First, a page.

Ghana – Project Share
About one in three children under the age of five suffer from malnutrition – even though there is no famine.
Customer vehicle for the operation of the training workshop
The projects in Zanzibar benefit from the cooperation and the many years of experience of the locally registered NGO, Pamoja Zanzibar.
As a constituent state within Tanzania, Zanzibar has its own government, parliament and president. The average annual income is $250. More than half of the population lives below the poverty line. It is estimated that about 12 % of the children suffer from acute malnutrition.
The average age in Tanzania is just 17 years. This means there is a huge flood of young people who desire to start a career after finishing school... if only they got the chance. But few ever get this chance. For most young people the chances are slim to gain a spot in one of the few companies in the country offering apprenticeships. And, sufficient higher education bypasses the needs of the economy, which, with an average economic growth of around 6%, urgently needs well-trained specialists!
Our local partner Pamoja Zanzibar has been effectively meeting this need since 2009 by training young people in dual vocational trainings to become car mechanics and seamstresses.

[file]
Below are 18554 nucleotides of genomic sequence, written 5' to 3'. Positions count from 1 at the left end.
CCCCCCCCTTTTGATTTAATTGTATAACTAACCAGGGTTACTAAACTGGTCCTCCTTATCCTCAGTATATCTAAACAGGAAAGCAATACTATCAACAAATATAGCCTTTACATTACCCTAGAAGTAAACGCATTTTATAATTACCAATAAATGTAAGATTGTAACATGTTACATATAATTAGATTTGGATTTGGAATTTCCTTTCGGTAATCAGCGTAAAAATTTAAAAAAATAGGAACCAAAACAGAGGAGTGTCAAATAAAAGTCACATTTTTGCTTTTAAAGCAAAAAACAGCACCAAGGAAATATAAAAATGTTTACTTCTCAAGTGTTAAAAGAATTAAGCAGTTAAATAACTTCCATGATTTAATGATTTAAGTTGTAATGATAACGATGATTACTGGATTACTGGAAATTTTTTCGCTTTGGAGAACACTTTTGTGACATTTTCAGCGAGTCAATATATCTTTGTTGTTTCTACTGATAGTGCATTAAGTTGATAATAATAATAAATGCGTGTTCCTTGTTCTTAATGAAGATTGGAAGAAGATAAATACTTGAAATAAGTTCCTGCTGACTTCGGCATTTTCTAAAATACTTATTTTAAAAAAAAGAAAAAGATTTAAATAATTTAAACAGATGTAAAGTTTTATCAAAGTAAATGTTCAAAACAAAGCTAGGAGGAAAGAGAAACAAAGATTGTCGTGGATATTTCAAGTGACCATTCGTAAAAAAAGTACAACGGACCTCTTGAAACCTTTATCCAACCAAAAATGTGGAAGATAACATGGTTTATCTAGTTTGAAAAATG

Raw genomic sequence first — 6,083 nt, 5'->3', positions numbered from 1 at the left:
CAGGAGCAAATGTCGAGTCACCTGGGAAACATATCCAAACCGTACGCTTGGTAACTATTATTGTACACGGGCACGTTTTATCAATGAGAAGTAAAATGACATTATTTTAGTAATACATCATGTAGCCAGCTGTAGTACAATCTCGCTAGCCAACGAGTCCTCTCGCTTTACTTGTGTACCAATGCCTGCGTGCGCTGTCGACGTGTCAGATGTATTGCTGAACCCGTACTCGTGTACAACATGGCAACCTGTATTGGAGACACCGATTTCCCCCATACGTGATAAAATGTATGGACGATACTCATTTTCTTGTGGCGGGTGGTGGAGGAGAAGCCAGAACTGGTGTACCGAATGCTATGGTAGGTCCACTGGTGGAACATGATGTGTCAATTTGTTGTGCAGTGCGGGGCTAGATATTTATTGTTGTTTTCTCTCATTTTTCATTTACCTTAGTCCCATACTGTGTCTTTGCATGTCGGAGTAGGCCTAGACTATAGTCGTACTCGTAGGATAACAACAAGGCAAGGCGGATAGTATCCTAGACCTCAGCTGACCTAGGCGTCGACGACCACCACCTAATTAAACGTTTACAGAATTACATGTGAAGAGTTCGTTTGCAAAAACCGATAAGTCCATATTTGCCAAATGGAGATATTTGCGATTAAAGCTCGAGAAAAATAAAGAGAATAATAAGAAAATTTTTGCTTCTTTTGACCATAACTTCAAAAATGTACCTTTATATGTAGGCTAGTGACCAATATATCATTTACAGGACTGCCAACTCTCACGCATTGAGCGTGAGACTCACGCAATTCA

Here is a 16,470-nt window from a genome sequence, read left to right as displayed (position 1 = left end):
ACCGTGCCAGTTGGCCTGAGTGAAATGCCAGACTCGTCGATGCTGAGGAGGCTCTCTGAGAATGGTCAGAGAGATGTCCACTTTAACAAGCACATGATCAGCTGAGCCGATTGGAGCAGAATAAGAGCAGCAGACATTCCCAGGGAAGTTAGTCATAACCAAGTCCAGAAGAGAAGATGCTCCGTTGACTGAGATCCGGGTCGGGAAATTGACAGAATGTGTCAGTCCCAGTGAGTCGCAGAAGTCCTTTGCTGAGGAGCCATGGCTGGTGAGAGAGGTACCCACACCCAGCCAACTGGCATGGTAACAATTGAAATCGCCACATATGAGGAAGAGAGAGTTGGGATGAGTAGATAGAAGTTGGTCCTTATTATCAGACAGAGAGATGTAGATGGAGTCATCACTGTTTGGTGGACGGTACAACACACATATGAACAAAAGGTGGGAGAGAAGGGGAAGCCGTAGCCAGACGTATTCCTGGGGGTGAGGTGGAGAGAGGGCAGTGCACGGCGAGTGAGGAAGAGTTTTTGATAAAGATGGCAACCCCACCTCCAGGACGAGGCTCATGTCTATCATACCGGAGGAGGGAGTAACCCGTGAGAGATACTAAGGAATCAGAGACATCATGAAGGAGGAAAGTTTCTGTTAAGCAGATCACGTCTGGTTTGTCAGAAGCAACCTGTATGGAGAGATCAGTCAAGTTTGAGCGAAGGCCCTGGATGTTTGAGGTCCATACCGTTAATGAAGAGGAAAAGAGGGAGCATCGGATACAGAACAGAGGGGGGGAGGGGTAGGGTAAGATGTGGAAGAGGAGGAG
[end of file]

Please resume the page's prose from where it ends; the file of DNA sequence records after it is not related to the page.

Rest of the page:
To this end, Pamoja Zanzibar runs a sewing school as well as a car repair shop where customer vehicles are repaired on a daily basis. This is the only way for the car mechanic apprentices to obtain the essential, practical “hands on” experience with current vehicle models.
In order to be able to offer customers proper service and thus be able to maintain training operations, a replacement vehicle is required for customers to loan while their vehicle is being repaired. Up to this point, a Subaru Forester has been available to Pamoja Zanzibar for this purpose, but it has definitely come to the end of its life span ...
We would like to help enable Pamoja Zanzibar to purchase a new customer loaner vehicle, specifically, a “new” used Subaru Forester, allowing them to continue their training operations in a competitive manner. The old Forester proved itself on the rough roads of Zanzibar for many years to be the least prone to break downs and frequent repairs compared to all other vehicle makes and models. With this “new” Forester, apprentices will also be afforded the opportunity to continue receiving their solid training as customers continue to choose Pamoja Zanzibar.
"I believe that individualized development projects, which respond to the needs of individuals or small groups, serve those in need better in the long term and ultimately provide a better livelihood for all."